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Razer and its Singaporean co-founder, Min-Liang Tan, has grown to become an industry leader in gaming systems and peripherals, developing a devoted legion of fans worldwide.

They also happen to be a company that constantly pushes the envelope of what a gaming device and accessory is supposed to be like.

They recently made the news again at the Consumer Electronics Show (CES), which happens annually in January, and is the world’s single largest tech trade event held in Las Vegas, drawing in congregations of tech players from all over the globe.

Followers of the Cult of Razer have always looked forward to this event because in recent years, Razer has continuously put on display outrageous prototypes which are the embodiment of a geek’s wildest fantasies, as well as production-ready devices that can potentially redefine a market segment.

Let’s take a look Razer’s journey at CES thus far.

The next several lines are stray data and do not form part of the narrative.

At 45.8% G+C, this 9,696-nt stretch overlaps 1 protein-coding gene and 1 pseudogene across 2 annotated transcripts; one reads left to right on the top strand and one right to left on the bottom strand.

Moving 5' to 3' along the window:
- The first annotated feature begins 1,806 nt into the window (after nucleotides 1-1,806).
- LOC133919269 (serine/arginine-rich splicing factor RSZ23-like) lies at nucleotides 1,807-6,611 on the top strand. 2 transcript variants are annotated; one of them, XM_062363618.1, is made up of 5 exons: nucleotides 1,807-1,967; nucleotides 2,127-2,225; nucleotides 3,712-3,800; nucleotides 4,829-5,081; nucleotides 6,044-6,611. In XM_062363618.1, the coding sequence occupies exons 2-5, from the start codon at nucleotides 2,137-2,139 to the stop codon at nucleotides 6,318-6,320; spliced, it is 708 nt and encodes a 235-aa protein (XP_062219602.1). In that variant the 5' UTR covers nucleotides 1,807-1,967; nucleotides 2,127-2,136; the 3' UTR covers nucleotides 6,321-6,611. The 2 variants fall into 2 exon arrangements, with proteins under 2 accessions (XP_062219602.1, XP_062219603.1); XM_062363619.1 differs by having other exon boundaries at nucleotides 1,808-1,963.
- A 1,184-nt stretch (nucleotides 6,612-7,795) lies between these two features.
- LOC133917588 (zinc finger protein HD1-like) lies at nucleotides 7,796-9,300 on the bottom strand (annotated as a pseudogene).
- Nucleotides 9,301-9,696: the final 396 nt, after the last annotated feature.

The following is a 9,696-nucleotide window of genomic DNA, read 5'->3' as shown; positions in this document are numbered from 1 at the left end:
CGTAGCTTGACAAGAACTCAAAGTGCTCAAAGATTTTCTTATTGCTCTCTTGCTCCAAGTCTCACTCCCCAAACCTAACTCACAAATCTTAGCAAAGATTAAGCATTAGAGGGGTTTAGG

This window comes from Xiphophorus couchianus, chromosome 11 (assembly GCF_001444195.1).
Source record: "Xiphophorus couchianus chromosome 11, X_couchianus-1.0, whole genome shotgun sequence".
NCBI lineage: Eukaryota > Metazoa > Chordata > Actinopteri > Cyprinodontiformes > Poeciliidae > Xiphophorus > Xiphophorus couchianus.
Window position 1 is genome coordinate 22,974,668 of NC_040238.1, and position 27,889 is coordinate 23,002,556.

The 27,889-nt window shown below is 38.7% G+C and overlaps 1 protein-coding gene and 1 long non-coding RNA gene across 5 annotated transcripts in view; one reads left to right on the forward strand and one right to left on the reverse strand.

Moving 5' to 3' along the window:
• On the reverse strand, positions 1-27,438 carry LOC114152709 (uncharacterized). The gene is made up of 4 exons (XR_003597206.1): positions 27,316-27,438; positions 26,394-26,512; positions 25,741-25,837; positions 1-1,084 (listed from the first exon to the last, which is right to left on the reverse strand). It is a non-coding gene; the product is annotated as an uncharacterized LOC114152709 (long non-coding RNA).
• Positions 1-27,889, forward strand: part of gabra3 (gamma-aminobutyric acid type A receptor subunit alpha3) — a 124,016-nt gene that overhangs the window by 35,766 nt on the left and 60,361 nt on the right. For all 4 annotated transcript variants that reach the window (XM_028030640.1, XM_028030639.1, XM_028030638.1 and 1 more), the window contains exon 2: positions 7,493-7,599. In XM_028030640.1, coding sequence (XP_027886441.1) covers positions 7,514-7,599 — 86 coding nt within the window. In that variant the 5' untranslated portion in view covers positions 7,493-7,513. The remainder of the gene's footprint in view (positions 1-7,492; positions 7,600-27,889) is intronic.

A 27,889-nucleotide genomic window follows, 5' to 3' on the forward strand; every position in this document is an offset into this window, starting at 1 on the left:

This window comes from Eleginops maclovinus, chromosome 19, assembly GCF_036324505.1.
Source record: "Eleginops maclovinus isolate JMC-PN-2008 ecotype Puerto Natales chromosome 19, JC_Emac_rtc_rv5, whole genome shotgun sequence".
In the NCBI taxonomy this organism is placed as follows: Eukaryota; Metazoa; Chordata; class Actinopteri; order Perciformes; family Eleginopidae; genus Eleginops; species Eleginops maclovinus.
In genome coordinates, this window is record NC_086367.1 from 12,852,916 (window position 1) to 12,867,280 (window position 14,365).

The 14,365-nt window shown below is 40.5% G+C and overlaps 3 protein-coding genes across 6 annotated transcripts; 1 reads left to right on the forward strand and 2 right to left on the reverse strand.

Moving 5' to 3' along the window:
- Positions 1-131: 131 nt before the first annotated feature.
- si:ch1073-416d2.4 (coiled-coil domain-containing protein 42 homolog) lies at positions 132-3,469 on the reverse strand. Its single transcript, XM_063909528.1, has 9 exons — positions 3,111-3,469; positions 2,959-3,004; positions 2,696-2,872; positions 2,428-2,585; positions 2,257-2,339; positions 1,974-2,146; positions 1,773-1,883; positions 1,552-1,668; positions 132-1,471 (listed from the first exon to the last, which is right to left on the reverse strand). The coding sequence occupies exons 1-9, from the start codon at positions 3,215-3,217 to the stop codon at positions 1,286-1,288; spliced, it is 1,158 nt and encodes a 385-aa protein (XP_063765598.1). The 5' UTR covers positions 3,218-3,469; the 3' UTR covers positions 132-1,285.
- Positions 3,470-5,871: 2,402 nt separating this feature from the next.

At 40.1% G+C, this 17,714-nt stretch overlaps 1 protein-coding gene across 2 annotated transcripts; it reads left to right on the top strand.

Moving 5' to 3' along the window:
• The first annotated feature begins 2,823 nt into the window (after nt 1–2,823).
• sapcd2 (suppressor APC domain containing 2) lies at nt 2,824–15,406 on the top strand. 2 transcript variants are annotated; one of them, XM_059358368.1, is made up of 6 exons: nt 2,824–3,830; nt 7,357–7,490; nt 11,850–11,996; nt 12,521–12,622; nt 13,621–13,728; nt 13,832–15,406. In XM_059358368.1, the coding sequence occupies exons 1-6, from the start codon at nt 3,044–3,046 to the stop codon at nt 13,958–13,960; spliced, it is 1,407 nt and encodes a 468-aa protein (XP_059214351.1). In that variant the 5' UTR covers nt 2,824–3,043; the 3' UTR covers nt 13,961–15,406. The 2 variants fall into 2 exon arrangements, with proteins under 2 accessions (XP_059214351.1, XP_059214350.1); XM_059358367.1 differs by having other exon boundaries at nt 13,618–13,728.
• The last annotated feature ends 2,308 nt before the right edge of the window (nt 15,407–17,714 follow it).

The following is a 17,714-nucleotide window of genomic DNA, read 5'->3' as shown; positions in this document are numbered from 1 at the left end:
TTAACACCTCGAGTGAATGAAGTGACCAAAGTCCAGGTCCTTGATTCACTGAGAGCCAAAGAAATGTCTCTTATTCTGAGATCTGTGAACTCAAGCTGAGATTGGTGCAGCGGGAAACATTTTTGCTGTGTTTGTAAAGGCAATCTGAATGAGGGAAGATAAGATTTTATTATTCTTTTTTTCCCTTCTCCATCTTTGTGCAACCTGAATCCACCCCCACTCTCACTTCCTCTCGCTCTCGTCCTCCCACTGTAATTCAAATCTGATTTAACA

Razer At CES: 2007 – 2010

I’m sure you are familiar with the story of Razer by now.  Originally a maker of gaming mice, their early appearances at CES were rightfully limited to gaming peripherals as well.

Image Credit: Razer

Our search for Razer’s earliest appearance in CES came in 2007, when Razer unveiled a prototype for a premium gaming sound system called the Mako, in partnership with THX (now a Razer company).

The Mako was subsequently ready for production a year later, when it appeared again as a finished product at CES 2008.

Image Credit: Through the Looking Glass

As CES 2009 rolled along, Razer brought along with it the Razer Mamba, the company’s very first wireless gaming mouse. Wireless mice are anything but new, but Razer’s implementation of it gave gamers then access to a cord-free experience without sacrificing performance.

Image Credit: Razer

And finally at CES 2010, Razer moved into the console space when they launched the Onza controller for the Xbox 360.